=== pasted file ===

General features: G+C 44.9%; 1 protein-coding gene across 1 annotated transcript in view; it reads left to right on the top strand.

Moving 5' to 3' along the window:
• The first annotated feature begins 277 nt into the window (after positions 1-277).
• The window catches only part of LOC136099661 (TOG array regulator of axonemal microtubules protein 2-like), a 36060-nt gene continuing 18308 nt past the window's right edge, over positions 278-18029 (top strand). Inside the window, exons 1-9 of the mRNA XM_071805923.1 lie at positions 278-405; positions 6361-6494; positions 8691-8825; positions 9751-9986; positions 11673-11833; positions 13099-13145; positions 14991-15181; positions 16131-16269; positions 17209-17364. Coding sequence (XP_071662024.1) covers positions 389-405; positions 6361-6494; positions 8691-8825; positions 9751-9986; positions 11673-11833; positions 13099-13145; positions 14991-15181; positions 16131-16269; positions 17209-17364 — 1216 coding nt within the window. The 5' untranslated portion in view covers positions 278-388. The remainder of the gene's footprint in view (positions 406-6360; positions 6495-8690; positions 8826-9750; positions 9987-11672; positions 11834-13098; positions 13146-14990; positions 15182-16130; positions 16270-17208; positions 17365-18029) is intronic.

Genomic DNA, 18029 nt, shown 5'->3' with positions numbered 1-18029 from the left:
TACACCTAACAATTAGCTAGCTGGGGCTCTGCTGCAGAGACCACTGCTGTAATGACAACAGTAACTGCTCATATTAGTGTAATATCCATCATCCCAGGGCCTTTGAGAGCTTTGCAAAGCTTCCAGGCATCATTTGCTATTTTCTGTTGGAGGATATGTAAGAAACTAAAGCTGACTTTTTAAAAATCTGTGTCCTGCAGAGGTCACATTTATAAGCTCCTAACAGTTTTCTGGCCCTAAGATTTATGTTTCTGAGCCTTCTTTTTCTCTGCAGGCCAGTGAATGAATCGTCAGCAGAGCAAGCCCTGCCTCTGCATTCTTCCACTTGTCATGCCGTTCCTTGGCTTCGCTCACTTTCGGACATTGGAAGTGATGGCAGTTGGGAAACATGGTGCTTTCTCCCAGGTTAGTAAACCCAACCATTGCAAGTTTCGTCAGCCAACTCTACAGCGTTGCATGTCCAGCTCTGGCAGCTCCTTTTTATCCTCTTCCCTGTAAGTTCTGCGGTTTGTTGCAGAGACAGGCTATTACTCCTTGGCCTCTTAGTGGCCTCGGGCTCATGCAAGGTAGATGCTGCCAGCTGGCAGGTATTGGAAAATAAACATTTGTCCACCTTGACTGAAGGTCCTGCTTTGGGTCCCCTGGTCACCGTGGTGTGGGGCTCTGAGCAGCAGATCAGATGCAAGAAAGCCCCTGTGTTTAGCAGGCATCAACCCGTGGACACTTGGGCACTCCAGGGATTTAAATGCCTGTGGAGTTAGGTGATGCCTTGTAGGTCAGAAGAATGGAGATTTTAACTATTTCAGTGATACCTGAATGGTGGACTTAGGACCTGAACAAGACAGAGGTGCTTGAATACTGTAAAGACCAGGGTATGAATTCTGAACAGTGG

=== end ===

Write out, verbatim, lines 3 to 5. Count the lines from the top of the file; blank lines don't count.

• The first annotated feature begins 277 nt into the window (after positions 1-277).
• The window catches only part of LOC136099661 (TOG array regulator of axonemal microtubules protein 2-like), a 36060-nt gene continuing 18308 nt past the window's right edge, over positions 278-18029 (top strand). Inside the window, exons 1-9 of the mRNA XM_071805923.1 lie at positions 278-405; positions 6361-6494; positions 8691-8825; positions 9751-9986; positions 11673-11833; positions 13099-13145; positions 14991-15181; positions 16131-16269; positions 17209-17364. Coding sequence (XP_071662024.1) covers positions 389-405; positions 6361-6494; positions 8691-8825; positions 9751-9986; positions 11673-11833; positions 13099-13145; positions 14991-15181; positions 16131-16269; positions 17209-17364 — 1216 coding nt within the window. The 5' untranslated portion in view covers positions 278-388. The remainder of the gene's footprint in view (positions 406-6360; positions 6495-8690; positions 8826-9750; positions 9987-11672; positions 11834-13098; positions 13146-14990; positions 15182-16130; positions 16270-17208; positions 17365-18029) is intronic.

Genomic DNA, 18029 nt, shown 5'->3' with positions numbered 1-18029 from the left: